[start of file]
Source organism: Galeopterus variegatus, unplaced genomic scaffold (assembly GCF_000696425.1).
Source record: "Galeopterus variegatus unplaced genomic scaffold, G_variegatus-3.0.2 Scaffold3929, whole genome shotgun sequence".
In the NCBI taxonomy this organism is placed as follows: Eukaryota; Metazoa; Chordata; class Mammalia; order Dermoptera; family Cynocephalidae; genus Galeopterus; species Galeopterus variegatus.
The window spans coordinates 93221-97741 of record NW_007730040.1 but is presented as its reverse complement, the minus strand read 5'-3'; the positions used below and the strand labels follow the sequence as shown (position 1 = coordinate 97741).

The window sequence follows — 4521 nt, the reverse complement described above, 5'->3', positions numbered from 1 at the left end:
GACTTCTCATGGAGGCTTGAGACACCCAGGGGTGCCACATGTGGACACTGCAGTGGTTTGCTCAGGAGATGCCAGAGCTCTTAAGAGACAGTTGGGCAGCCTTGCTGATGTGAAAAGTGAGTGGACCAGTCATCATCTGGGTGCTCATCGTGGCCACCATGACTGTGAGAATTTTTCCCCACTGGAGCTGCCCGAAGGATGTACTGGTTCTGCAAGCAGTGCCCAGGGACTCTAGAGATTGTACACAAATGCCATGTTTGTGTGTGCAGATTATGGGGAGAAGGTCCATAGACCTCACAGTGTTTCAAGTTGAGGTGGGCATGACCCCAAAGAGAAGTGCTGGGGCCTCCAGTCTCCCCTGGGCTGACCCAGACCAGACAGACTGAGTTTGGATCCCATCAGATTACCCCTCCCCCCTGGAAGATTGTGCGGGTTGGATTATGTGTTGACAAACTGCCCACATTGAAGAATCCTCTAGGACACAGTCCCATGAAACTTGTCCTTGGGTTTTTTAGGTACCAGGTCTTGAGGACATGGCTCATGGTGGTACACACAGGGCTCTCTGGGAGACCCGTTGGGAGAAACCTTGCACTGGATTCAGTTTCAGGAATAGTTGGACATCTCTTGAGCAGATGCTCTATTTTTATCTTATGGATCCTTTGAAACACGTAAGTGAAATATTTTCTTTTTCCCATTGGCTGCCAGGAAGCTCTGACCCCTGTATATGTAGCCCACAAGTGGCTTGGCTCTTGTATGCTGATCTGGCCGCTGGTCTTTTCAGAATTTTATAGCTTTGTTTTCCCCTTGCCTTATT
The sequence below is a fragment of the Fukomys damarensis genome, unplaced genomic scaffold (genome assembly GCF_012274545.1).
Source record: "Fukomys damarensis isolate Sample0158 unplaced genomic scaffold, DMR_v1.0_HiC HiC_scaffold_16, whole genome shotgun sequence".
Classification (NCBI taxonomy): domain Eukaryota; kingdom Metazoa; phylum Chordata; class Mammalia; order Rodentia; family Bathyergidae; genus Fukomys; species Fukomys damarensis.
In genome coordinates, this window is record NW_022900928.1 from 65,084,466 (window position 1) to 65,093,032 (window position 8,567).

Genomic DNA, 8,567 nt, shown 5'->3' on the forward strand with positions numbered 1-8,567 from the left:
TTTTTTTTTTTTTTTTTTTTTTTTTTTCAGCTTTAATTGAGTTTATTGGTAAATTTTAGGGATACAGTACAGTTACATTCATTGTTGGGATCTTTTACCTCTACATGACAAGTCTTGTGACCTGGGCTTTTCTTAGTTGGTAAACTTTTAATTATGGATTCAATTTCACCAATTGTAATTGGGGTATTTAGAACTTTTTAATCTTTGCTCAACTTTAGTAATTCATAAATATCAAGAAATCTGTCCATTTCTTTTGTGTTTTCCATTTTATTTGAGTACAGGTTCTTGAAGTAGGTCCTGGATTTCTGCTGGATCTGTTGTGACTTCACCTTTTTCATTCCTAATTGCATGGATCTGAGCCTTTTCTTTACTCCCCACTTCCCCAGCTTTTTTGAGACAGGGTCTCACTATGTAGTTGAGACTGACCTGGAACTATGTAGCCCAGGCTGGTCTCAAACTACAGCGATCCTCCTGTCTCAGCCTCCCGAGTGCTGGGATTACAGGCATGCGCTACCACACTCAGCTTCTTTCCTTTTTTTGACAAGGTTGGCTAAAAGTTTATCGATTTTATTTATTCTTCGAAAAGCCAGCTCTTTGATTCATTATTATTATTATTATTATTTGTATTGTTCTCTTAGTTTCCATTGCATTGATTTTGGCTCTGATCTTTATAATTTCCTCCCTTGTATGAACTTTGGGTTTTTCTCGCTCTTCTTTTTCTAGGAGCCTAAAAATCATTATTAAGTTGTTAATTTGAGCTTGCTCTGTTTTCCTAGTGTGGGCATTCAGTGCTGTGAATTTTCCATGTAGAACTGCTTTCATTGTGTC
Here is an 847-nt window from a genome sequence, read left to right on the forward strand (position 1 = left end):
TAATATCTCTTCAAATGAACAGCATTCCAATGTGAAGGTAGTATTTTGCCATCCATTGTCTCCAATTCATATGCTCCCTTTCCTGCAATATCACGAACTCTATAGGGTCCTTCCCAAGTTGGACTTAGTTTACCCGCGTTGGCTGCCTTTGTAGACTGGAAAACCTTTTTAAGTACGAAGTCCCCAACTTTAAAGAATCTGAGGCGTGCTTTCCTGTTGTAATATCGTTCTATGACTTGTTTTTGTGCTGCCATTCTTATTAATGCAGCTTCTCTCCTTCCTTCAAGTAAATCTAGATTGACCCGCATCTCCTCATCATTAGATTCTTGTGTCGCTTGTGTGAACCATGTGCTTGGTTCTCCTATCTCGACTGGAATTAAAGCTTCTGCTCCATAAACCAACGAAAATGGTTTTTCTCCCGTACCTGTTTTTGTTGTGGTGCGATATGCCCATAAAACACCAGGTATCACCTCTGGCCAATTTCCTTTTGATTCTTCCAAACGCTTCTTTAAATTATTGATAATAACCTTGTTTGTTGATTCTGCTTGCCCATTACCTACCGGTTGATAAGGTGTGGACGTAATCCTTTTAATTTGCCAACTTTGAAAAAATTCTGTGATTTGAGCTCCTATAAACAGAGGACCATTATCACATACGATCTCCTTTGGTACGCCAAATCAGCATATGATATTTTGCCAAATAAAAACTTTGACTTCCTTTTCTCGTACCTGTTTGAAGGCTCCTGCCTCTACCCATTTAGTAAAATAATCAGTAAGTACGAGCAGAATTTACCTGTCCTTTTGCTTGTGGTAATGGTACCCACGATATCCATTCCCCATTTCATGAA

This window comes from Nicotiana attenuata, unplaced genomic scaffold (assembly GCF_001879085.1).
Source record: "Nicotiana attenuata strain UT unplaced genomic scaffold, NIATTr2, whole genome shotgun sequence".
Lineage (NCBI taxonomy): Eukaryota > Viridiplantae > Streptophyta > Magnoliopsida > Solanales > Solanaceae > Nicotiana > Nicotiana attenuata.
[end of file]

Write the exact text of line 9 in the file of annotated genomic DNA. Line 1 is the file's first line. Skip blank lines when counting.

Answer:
Classification (NCBI taxonomy): domain Eukaryota; kingdom Metazoa; phylum Chordata; class Mammalia; order Rodentia; family Bathyergidae; genus Fukomys; species Fukomys damarensis.